While millions are struggling to survive amid the pandemic, the rich are gaining more wealth. This is based on the findings of the Institute for Policy Studies (IPS) and Americans for Tax Fairness (ATF) recently published in their report, Billionaire Bonanza 2020.
In the United States alone, 34 of the top 170 billionaires recorded increases in net worth reaching tens of millions of dollars. Eight among these U.S. billionaires saw wealth surges exceeding USD 1 billion.
Amazon CEO Jeff Bezos recorded the largest increase in wealth within the three months since the beginning of the pandemic (March 18 – June 17).
In this short duration, Bezos gained a whopping USD 43.8 billion. This translates to a 38.7 percentage-point increase in his net worth.
Among the top five American billionaires, Facebook’s Mark Zuckerberg registered the fastest growth rate, increasing his net worth by 58.6 percentage points during the three-month period.
The other members of the top five — Bill Gates (11.7%), Warren Buffett (6.6%), and Larry Ellison (17.0 %) — also saw increases in their net worths within the first three months of the pandemic.
Outside the top five, the most notable growth is the 526.4% increase in net worth recorded by Nikola Motor founder, Trevor Milton. Before the pandemic, his net worth was USD 1.1 billion. Three months later, this inflated to USD 5.8 billion.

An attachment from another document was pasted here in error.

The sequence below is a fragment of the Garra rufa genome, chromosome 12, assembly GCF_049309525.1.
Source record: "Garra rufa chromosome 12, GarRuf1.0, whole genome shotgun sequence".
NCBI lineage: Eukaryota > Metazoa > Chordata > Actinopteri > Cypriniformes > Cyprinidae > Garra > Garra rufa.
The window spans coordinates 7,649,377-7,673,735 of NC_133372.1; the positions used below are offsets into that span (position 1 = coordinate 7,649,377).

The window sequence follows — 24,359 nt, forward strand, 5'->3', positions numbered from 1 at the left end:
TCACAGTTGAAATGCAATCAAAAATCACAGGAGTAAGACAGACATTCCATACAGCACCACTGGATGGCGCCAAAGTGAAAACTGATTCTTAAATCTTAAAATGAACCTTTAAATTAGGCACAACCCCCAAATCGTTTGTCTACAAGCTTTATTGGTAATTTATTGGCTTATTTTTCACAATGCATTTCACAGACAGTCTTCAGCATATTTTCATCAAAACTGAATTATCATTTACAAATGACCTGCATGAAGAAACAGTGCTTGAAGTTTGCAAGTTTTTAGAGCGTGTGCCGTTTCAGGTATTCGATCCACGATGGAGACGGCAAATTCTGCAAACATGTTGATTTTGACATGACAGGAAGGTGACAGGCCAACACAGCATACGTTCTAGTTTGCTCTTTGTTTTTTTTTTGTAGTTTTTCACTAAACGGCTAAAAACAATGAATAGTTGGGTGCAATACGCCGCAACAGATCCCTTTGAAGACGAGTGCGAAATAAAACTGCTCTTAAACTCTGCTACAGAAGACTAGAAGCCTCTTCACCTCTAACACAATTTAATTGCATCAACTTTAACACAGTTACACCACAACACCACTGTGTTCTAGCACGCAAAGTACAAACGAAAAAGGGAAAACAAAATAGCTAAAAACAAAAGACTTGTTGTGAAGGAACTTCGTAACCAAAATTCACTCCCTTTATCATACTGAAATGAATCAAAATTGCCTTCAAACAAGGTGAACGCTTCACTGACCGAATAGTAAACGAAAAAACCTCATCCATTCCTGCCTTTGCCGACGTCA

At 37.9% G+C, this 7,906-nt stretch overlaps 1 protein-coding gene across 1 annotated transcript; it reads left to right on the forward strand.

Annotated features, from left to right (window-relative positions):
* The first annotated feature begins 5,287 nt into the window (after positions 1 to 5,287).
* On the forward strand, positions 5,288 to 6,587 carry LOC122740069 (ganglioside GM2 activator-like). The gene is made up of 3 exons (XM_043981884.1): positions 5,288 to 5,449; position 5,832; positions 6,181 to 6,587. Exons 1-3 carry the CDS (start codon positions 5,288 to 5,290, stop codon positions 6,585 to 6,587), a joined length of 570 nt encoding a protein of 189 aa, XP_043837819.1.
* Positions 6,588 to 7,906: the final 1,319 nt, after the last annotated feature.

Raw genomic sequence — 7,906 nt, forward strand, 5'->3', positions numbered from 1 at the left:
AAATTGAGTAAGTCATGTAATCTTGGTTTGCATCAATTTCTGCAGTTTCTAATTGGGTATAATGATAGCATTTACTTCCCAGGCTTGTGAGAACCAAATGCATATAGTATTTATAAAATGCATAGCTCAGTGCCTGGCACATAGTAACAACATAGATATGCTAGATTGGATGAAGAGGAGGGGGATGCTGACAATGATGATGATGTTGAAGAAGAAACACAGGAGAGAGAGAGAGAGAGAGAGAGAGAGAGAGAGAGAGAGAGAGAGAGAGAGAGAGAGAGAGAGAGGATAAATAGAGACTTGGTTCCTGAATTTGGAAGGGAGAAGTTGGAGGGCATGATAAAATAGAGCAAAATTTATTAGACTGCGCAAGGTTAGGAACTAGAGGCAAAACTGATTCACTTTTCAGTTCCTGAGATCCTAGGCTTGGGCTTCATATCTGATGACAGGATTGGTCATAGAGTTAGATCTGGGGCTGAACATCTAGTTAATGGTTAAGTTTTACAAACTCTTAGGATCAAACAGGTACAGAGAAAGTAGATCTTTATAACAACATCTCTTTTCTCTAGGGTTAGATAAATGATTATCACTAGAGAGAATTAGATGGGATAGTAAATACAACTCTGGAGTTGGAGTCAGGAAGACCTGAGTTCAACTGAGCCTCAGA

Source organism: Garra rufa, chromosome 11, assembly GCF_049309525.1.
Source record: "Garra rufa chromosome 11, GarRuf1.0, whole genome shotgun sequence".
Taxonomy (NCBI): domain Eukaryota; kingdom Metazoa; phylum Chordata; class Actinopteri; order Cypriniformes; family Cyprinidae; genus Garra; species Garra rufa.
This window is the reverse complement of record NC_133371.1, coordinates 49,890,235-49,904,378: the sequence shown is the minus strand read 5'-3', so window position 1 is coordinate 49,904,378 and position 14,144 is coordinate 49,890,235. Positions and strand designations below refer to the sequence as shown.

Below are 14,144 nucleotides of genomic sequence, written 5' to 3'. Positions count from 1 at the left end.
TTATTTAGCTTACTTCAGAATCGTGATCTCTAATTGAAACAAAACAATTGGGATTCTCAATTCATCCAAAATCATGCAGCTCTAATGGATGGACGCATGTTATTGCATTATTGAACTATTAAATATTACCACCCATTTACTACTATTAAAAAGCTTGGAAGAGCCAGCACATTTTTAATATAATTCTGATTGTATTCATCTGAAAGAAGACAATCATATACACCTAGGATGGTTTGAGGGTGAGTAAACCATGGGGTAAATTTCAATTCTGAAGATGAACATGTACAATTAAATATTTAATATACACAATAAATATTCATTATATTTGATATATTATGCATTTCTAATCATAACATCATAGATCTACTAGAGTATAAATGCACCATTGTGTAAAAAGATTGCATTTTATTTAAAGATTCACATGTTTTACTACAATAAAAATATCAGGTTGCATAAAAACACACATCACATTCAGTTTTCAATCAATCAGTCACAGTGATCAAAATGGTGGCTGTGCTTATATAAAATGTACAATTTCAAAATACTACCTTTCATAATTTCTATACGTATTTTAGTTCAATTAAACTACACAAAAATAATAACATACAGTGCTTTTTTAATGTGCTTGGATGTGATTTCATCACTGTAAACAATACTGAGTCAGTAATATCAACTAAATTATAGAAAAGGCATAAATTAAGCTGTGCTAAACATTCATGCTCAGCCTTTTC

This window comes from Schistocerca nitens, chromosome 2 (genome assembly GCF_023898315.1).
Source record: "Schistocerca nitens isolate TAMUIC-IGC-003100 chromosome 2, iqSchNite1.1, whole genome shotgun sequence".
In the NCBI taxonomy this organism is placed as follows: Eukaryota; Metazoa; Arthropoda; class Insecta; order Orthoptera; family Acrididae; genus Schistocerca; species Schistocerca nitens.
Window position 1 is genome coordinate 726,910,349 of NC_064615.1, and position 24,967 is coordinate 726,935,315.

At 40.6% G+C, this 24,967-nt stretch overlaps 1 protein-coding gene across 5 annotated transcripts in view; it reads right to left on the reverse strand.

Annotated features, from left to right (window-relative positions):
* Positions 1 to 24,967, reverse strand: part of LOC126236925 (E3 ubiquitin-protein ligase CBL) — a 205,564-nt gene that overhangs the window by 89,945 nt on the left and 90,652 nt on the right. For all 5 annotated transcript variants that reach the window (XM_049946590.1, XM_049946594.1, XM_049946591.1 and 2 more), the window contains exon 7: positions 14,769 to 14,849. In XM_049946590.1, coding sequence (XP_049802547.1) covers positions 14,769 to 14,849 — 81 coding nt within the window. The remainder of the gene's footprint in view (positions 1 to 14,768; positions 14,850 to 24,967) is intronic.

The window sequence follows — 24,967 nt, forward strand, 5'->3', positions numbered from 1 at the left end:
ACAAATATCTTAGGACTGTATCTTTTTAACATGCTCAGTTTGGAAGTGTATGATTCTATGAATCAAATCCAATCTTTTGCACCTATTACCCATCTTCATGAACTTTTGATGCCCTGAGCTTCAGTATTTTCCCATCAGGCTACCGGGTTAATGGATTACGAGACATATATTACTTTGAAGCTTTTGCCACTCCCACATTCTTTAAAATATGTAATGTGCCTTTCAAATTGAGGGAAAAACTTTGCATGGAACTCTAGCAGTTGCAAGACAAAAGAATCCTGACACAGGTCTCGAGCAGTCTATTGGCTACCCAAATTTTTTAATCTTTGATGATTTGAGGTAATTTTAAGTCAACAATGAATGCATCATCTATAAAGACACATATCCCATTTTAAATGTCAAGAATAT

Collectively, the combined net worth of the 643 billionaires in the U.S. skyrocketed to USD 3.531 trillion as of June 17, an increase of USD 584 billion compared to their pre-pandemic combined net worth.
While the billionaires have been gaining more profits after a momentary decline in the first few weeks of the pandemic, millions are struggling to survive each passing day. From mid-March to April 18, around 26.5 million Americans filed for unemployment benefits. This emphasizes how skewed the distribution of wealth is in our society.
The colossal wealth of billionaires comes into play in gaining even more wealth, as they can influence the political system and push for the slashing of tax obligations. Between 1980 and 2018, IPS reported that the tax obligations of the U.S. billionaires decreased by 79 percent.
“The surge in billionaire wealth and pandemic profiteering undermines the unity and solidarity that the American people will require to recover and grow together, not pull further apart,” said IPS program director Chuck Collins who also co-authored Billionaire Bonanza.
To pave the way towards an equitable society, IPS recommends the implementation of policies which reflects the interest of the people instead of the select few.
In the context of the post-pandemic world, where we will be shouldering trillions of extra-national debt, there is a need for the top 1% to fairly contribute. This can be made possible by pushing for a more progressive form estate tax and the introduction of wealth tax.
Dismantling the global hidden wealth system enabled by the use of capital gains to reduce taxes is also suggested by IPS to promote transparency among the hyper-rich, making it easier to hold them accountable.